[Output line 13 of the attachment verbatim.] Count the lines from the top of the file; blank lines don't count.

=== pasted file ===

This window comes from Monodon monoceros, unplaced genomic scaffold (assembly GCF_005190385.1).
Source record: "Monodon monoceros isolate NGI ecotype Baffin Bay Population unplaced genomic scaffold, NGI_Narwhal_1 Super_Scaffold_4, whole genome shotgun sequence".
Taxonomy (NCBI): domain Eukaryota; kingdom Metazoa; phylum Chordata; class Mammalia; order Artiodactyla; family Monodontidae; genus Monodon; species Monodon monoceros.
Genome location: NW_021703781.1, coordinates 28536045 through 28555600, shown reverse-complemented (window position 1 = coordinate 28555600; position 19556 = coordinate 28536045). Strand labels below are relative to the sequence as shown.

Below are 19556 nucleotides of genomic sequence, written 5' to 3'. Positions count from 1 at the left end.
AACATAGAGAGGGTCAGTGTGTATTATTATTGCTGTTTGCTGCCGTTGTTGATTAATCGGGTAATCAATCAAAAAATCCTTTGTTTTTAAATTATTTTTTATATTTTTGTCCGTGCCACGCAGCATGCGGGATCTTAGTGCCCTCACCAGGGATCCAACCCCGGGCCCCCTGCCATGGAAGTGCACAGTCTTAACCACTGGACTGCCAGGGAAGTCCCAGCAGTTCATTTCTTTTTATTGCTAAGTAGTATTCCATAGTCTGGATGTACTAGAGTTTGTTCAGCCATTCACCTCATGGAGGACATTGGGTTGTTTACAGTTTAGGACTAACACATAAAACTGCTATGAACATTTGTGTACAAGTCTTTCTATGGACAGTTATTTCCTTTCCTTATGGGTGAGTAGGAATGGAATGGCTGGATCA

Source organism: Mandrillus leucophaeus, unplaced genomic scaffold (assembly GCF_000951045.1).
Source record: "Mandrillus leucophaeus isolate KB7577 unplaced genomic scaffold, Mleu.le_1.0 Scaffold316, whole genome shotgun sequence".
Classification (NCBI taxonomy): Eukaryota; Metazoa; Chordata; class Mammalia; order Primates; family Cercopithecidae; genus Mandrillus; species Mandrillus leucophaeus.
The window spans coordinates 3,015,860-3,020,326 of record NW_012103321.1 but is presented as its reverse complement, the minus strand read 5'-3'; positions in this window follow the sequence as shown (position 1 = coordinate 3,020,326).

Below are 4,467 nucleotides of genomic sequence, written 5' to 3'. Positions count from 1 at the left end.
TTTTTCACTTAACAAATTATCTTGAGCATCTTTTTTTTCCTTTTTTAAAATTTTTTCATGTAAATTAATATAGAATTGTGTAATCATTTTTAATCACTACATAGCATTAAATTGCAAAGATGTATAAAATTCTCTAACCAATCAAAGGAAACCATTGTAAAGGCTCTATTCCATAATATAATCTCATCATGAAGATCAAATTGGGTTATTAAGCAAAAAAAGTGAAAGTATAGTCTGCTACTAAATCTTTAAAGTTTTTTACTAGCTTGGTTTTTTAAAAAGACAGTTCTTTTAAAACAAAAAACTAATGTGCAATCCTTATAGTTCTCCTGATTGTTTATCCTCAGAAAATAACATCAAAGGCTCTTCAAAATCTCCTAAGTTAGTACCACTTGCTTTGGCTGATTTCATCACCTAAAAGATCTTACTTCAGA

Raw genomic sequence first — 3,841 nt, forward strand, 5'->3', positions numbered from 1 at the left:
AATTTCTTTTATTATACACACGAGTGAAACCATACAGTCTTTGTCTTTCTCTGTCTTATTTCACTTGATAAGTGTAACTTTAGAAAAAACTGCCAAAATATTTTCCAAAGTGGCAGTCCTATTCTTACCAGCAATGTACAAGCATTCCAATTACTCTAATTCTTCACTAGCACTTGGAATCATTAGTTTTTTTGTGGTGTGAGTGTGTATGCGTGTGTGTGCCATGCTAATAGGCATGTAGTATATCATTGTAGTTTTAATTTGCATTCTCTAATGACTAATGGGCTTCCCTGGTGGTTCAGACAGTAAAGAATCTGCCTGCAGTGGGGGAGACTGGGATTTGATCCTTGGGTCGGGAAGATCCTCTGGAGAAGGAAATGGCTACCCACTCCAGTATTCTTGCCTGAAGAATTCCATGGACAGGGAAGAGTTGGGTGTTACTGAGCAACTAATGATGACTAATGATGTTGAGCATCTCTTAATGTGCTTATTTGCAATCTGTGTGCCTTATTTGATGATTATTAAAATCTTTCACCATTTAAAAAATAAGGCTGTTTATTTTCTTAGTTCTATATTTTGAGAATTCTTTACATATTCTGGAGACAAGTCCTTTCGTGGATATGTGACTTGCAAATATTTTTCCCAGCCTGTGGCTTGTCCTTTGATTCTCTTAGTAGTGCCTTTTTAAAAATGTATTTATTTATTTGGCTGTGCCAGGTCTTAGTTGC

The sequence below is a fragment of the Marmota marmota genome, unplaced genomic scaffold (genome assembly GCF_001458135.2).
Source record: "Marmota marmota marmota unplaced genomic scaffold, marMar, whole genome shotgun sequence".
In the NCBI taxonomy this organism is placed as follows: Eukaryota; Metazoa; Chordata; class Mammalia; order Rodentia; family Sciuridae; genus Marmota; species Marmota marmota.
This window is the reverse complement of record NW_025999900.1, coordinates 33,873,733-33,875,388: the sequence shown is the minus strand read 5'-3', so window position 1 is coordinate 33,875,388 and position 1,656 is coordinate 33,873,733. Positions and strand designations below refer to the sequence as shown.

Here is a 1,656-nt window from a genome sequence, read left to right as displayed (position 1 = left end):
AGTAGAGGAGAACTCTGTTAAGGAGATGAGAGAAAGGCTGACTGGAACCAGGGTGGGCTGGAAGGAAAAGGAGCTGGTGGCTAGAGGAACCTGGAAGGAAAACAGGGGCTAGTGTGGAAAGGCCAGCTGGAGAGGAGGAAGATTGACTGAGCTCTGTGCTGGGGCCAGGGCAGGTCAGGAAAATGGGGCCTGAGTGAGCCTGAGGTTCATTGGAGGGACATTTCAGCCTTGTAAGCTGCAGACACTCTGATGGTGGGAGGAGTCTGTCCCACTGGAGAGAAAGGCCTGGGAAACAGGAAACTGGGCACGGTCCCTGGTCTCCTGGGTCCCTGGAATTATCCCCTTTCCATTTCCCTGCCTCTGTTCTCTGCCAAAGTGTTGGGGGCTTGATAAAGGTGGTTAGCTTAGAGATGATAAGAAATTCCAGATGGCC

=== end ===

Raw genomic sequence first — 3,841 nt, forward strand, 5'->3', positions numbered from 1 at the left: